On Thursday, barely 24 hours after Foreign Affairs Minister John Baird ended his fence-mending visit to Beijing and Shanghai, a Canadian judge refused to stay the deportation order of China’s most wanted fugitive, calling him a “common criminal.”
Lai Changxing, accused of masterminding a multibillion-dollar smuggling operation that imported consumer goods without paying custom duties, has been a major topic of conversation among my friends and neighbours here in Kunming, in southwestern China. They put a highly political spin on it, seeing the Federal Court’s rejection of his refugee claim as a significant gesture on the part of the Harper government to demonstrate goodwill to Beijing. My emphatic assertions that Canada’s judiciary is not amenable to political pressure from the government and that the timing of Mr. Baird’s trip was just a coincidence are flatly dismissed with knowing Chinese smiles.
Nevertheless, I was somewhat relieved to hear of the decision to send back Mr. Lai. If, as soon as Mr. Baird left the country, it emerged that Mr. Lai would never face trial in China, outrage against Canada would have been marked, to say the least. Allegations that Mr. Lai had been supporting himself in Canada with an illegal gambling operation and reports of extensive associations with loan sharking and a Chinese triad called the Big Circle Boys have been extensively detailed in the Chinese media.
I first learned about Lai Changxing in 1999, when I was a political officer at the Canadian embassy in Beijing. Chinese authorities informed us that corrupt police had tipped off Mr. Lai that he was about to be arrested on charges of smuggling, tax evasion and bribery. Using fraudulently obtained Hong Kong documents, he entered Canada as a tourist. So the Chinese government asked the embassy to arrange for Mr. Lai to be repatriated back to China right away, on the next plane home if possible. Oh, that it could have been so easy!
The Lai case cast a shadow over Canada-China relations for the next several years. Beijing authorities seemed convinced that, if they exerted enough pressure on their friends in Jean Chrétien’s government, then Mr. Lai would be sent back without further ado. Unsubstantiated rumours that Mr. Lai was withholding evidence that he had bribed close associates of senior Communist leaders evidently intensified the desire of Chinese ambassadors and government officials for Mr. Lai’s return, so much so that, sometimes, there were menacing diplomatic undertones of “or else.” Clearly, Ottawa was under a lot of pressure from Beijing.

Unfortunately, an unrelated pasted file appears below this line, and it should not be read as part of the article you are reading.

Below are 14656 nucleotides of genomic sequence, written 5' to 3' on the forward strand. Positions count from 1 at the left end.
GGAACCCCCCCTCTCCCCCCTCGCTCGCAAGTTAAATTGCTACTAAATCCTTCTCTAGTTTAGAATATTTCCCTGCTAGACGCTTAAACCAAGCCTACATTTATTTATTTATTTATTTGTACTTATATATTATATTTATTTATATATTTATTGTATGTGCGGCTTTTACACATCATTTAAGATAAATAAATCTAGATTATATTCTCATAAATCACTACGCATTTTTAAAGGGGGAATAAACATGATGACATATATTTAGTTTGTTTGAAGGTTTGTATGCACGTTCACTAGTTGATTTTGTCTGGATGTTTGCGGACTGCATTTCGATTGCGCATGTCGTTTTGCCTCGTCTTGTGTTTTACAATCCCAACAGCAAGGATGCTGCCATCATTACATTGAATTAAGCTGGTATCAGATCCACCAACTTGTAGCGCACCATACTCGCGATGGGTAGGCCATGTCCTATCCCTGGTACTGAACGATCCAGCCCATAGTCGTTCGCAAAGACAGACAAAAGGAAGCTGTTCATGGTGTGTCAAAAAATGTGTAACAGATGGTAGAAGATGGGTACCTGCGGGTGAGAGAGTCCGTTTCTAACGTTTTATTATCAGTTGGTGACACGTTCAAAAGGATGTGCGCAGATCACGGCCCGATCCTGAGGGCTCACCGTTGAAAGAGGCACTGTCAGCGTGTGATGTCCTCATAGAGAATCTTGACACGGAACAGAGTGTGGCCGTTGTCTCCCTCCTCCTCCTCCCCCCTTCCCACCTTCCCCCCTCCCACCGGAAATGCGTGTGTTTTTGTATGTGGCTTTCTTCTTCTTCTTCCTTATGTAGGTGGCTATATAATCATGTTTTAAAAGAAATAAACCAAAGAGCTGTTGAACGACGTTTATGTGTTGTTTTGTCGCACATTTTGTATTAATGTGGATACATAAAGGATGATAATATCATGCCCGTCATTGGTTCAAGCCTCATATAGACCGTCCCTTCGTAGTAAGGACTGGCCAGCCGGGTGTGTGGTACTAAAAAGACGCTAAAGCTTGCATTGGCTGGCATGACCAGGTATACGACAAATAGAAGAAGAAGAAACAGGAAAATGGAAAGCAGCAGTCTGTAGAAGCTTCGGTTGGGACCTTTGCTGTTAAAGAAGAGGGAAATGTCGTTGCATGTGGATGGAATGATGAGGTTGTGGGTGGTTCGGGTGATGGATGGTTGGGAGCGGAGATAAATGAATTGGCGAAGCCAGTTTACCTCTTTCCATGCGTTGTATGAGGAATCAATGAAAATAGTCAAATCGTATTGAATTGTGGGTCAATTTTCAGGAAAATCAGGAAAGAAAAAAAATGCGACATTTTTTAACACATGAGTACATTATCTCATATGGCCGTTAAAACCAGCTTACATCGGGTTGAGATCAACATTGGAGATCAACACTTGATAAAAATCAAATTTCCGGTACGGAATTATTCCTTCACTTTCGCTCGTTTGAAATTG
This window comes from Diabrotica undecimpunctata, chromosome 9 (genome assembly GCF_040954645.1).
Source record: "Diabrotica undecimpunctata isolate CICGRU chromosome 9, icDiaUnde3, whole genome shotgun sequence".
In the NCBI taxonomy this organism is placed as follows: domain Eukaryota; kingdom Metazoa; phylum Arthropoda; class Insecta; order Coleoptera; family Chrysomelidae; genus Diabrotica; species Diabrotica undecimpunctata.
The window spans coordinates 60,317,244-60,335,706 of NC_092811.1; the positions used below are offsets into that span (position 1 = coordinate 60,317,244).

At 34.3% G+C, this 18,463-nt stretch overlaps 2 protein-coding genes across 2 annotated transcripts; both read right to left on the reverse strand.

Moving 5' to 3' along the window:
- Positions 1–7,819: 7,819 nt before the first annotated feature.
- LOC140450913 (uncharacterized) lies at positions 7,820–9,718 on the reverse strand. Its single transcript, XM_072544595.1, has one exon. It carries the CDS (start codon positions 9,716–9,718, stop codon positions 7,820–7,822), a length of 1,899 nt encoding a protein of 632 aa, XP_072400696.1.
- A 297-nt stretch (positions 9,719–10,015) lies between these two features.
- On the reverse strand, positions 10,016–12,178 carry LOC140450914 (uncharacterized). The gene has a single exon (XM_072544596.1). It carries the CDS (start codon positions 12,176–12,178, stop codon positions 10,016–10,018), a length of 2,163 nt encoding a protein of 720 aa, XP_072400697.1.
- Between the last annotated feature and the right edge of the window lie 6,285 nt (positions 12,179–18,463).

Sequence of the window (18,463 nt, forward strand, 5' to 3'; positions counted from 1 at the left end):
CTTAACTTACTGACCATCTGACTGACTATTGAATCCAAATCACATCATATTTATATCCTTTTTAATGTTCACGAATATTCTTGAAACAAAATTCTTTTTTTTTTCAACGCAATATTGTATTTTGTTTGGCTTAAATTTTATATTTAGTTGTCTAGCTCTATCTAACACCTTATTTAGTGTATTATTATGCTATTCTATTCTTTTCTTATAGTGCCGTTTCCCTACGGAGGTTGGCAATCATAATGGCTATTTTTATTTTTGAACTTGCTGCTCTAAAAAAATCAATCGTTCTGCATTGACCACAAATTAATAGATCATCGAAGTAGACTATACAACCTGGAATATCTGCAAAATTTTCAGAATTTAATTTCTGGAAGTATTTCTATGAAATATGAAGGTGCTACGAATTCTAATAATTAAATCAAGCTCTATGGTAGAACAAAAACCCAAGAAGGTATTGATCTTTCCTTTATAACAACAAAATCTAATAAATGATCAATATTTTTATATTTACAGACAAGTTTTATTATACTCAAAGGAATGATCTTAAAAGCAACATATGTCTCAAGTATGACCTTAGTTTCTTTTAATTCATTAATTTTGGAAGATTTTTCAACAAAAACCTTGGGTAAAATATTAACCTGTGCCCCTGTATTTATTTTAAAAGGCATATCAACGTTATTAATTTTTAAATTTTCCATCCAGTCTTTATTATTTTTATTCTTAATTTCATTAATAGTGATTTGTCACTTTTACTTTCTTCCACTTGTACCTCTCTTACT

In 2001, I was asked to serve as a witness for the Canadian government’s side at Mr. Lai’s refugee hearing. In preparation, I was sent boxes containing thousands of pages of Chinese government documents detailing their case against Mr. Lai. Much of the criminal schemes, according to the documents, seemed brilliantly simple: Bring a shipping container of tax-free cigarettes into the port of Xiamen. Break the seal on the container, remove contraband cigarettes, replace with rope. Bribe the customs to reseal the container. Pay minuscule duty on the “rope imports.” Repeat the next day with the same rope.
Mr. Lai’s application for Canadian refugee status was eventually rejected, but it was hard not to be impressed by the process. Arguments made by Mr. Lai’s lawyer, David Matas, and the ruling by members of the International Refugee Board and later by Mr. Justice Yves de Montigny of the Federal Court showed a degree of erudition that was humbling to me.
Over subsequent years, Mr. Lai’s legal team mounted a series of appeals and delaying motions. The Canadian government spent millions to match the similar amounts Mr. Lai was paying for his defence. To my knowledge, none of his lawyers worked for free, and the money he was paying them may have come from the proceeds of crime. The fact that Mr. Lai may have used allegedly “dirty money” to stave off his repatriation to China is highly troubling.
I do worry about what fate will meet Mr. Lai in China. Will he be tortured in the course of interrogation? Could he die under murky circumstances in prison, as his brother and his accountant already have?
But I also have complete faith in the legal judgment of Mr. Justice Michel Shore, who approved Mr. Lai’s deportation. Whatever my friends and neighbours in Kunming may think, I’m convinced that Canada’s justice system is second to none and that Mr. Lai has received his due process of Canadian law. As someone who has spent a lot of my life living as an expatriate under an authoritarian regime, I very much appreciate that Canada’s independent and incorruptible judiciary is one of the things that makes Canada a truly great country.
Returning Mr. Lai to China sends a clear signal: Canada is not a country where international criminals can seek refuge. But the facts of Mr. Lai’s case are troubling all the same.
Charles Burton is associate professor of political science at Brock University and a former counsellor at the Canadian embassy in Beijing.
Follow us on Twitter: